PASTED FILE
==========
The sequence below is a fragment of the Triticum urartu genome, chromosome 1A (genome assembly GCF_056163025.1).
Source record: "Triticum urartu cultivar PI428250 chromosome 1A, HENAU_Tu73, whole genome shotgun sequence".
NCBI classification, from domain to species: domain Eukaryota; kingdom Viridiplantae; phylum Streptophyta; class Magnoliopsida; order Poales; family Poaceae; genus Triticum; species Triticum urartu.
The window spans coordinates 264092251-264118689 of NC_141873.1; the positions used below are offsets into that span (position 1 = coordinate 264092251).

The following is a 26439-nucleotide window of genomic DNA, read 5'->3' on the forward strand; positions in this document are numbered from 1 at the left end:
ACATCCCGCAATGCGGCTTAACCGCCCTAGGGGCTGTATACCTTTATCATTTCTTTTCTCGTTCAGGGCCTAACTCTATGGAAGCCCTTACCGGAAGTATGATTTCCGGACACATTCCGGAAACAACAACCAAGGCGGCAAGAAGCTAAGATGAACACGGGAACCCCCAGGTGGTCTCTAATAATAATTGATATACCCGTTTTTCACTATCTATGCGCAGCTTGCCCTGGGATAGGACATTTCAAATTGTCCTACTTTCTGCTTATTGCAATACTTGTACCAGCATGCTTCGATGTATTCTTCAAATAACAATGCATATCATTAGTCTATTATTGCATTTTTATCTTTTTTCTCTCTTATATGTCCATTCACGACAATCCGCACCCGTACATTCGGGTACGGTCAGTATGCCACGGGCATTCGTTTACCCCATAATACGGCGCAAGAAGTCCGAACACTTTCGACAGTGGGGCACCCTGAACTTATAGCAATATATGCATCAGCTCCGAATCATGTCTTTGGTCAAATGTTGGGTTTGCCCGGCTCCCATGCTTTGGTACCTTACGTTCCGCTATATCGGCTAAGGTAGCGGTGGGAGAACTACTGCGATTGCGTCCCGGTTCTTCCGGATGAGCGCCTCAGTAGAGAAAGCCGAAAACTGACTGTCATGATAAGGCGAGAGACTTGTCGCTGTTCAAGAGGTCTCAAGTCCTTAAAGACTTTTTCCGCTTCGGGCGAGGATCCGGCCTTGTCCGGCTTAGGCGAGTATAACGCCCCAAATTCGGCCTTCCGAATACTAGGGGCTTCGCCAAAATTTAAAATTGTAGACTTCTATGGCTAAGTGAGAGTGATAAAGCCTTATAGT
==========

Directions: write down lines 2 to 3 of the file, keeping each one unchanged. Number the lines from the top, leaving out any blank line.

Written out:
Source record: "Triticum urartu cultivar PI428250 chromosome 1A, HENAU_Tu73, whole genome shotgun sequence".
NCBI classification, from domain to species: domain Eukaryota; kingdom Viridiplantae; phylum Streptophyta; class Magnoliopsida; order Poales; family Poaceae; genus Triticum; species Triticum urartu.